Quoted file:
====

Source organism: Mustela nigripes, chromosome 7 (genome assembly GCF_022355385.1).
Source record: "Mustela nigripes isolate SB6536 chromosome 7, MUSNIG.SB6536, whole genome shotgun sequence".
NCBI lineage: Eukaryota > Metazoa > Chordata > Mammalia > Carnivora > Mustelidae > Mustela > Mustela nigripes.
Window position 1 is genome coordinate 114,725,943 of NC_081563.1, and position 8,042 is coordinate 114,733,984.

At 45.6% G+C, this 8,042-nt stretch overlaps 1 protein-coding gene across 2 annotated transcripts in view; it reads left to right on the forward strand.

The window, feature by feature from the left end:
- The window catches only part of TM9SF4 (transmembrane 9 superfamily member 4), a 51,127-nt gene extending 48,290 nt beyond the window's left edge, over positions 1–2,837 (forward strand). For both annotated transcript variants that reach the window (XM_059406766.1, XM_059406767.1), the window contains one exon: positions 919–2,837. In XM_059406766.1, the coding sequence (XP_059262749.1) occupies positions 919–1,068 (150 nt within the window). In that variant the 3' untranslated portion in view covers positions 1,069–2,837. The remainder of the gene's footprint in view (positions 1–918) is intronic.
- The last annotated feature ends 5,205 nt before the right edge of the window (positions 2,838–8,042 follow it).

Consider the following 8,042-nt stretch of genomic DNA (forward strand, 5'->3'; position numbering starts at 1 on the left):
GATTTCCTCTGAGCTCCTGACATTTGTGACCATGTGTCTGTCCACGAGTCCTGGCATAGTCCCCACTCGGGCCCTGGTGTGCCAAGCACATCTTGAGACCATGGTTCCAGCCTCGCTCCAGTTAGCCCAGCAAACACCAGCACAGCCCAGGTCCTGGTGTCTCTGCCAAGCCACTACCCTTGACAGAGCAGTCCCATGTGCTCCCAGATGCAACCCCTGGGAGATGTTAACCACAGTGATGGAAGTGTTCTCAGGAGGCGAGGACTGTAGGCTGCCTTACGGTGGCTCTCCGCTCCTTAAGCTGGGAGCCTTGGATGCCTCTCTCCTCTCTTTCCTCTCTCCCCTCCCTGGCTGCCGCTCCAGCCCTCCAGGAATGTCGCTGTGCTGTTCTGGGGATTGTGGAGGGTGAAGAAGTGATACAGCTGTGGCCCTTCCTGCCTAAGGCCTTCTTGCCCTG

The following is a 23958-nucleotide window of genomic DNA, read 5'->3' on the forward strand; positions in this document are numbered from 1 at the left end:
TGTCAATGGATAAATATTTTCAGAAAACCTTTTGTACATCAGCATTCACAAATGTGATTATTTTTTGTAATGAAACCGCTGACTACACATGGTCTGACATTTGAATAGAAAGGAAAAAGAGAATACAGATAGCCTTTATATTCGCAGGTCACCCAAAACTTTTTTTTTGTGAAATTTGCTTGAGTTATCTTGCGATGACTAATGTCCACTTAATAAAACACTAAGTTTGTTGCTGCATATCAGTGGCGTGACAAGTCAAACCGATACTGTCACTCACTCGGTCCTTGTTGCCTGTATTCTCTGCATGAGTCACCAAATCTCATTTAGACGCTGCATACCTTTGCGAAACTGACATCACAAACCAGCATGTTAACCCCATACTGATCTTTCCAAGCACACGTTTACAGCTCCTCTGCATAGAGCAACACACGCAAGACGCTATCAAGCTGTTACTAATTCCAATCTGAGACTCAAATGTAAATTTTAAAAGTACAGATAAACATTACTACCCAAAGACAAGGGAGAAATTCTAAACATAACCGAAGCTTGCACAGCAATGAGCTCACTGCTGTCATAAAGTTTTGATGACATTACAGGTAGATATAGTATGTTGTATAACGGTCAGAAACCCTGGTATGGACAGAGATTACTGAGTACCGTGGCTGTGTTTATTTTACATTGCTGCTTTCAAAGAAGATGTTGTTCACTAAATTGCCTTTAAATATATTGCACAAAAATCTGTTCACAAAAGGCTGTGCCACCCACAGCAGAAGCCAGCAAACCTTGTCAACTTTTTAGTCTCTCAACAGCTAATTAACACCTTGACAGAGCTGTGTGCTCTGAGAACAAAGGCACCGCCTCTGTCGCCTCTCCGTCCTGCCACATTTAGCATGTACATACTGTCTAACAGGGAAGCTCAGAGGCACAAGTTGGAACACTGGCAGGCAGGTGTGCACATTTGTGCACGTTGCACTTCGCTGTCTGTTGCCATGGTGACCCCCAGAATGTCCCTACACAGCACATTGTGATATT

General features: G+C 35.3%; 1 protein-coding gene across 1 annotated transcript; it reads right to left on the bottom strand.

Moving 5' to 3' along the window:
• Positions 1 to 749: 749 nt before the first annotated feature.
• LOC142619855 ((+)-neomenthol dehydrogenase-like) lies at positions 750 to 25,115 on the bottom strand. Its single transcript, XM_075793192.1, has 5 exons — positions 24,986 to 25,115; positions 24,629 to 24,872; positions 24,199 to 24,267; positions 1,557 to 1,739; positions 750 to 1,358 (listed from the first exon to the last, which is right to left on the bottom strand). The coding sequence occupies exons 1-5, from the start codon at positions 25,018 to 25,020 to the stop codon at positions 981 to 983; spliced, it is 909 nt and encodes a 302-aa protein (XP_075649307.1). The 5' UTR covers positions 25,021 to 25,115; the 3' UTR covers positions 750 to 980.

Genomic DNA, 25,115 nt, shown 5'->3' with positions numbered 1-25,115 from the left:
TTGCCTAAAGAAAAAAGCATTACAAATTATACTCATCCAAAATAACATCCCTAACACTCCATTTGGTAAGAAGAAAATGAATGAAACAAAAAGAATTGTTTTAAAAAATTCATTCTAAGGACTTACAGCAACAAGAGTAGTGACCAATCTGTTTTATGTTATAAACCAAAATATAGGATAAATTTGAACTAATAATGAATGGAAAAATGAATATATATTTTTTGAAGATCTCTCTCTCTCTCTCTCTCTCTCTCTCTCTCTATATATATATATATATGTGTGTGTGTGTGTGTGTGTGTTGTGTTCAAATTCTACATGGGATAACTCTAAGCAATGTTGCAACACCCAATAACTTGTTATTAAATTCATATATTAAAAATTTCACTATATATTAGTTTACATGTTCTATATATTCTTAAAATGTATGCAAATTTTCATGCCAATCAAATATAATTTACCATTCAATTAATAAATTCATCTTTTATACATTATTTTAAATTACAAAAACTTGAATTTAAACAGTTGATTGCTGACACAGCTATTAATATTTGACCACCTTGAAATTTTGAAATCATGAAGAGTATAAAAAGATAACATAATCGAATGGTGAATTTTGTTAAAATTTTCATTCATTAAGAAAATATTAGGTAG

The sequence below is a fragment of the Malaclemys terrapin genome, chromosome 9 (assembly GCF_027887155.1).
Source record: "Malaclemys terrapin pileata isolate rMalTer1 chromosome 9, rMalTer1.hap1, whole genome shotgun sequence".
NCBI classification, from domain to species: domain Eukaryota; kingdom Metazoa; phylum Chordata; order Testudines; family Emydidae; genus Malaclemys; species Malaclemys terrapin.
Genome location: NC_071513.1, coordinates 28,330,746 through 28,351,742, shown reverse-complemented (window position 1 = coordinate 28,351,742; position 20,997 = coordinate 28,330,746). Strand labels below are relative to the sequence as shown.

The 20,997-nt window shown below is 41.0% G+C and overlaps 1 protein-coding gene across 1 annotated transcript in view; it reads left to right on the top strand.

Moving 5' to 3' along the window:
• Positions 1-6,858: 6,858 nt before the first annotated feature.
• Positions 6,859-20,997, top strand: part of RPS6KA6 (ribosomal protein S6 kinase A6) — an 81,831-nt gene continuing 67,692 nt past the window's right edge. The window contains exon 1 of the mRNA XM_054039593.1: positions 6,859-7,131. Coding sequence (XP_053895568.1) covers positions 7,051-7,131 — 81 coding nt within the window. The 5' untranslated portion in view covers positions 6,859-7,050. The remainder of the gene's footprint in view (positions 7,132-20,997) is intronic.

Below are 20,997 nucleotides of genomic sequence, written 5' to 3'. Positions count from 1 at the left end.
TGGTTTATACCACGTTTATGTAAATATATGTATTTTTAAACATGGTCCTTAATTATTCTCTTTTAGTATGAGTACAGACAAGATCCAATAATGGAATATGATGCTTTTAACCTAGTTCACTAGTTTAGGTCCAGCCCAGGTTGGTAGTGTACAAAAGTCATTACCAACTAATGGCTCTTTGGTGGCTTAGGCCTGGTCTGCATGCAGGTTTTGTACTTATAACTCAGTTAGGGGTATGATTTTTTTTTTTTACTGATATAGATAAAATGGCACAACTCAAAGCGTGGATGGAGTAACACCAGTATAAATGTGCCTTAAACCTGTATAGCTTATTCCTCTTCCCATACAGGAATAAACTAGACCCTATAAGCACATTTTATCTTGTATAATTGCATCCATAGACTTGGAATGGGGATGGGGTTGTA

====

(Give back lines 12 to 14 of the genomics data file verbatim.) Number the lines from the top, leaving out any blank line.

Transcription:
TGTCAATGGATAAATATTTTCAGAAAACCTTTTGTACATCAGCATTCACAAATGTGATTATTTTTTGTAATGAAACCGCTGACTACACATGGTCTGACATTTGAATAGAAAGGAAAAAGAGAATACAGATAGCCTTTATATTCGCAGGTCACCCAAAACTTTTTTTTTGTGAAATTTGCTTGAGTTATCTTGCGATGACTAATGTCCACTTAATAAAACACTAAGTTTGTTGCTGCATATCAGTGGCGTGACAAGTCAAACCGATACTGTCACTCACTCGGTCCTTGTTGCCTGTATTCTCTGCATGAGTCACCAAATCTCATTTAGACGCTGCATACCTTTGCGAAACTGACATCACAAACCAGCATGTTAACCCCATACTGATCTTTCCAAGCACACGTTTACAGCTCCTCTGCATAGAGCAACACACGCAAGACGCTATCAAGCTGTTACTAATTCCAATCTGAGACTCAAATGTAAATTTTAAAAGTACAGATAAACATTACTACCCAAAGACAAGGGAGAAATTCTAAACATAACCGAAGCTTGCACAGCAATGAGCTCACTGCTGTCATAAAGTTTTGATGACATTACAGGTAGATATAGTATGTTGTATAACGGTCAGAAACCCTGGTATGGACAGAGATTACTGAGTACCGTGGCTGTGTTTATTTTACATTGCTGCTTTCAAAGAAGATGTTGTTCACTAAATTGCCTTTAAATATATTGCACAAAAATCTGTTCACAAAAGGCTGTGCCACCCACAGCAGAAGCCAGCAAACCTTGTCAACTTTTTAGTCTCTCAACAGCTAATTAACACCTTGACAGAGCTGTGTGCTCTGAGAACAAAGGCACCGCCTCTGTCGCCTCTCCGTCCTGCCACATTTAGCATGTACATACTGTCTAACAGGGAAGCTCAGAGGCACAAGTTGGAACACTGGCAGGCAGGTGTGCACATTTGTGCACGTTGCACTTCGCTGTCTGTTGCCATGGTGACCCCCAGAATGTCCCTACACAGCACATTGTGATATT

General features: G+C 35.3%; 1 protein-coding gene across 1 annotated transcript; it reads right to left on the bottom strand.

Moving 5' to 3' along the window: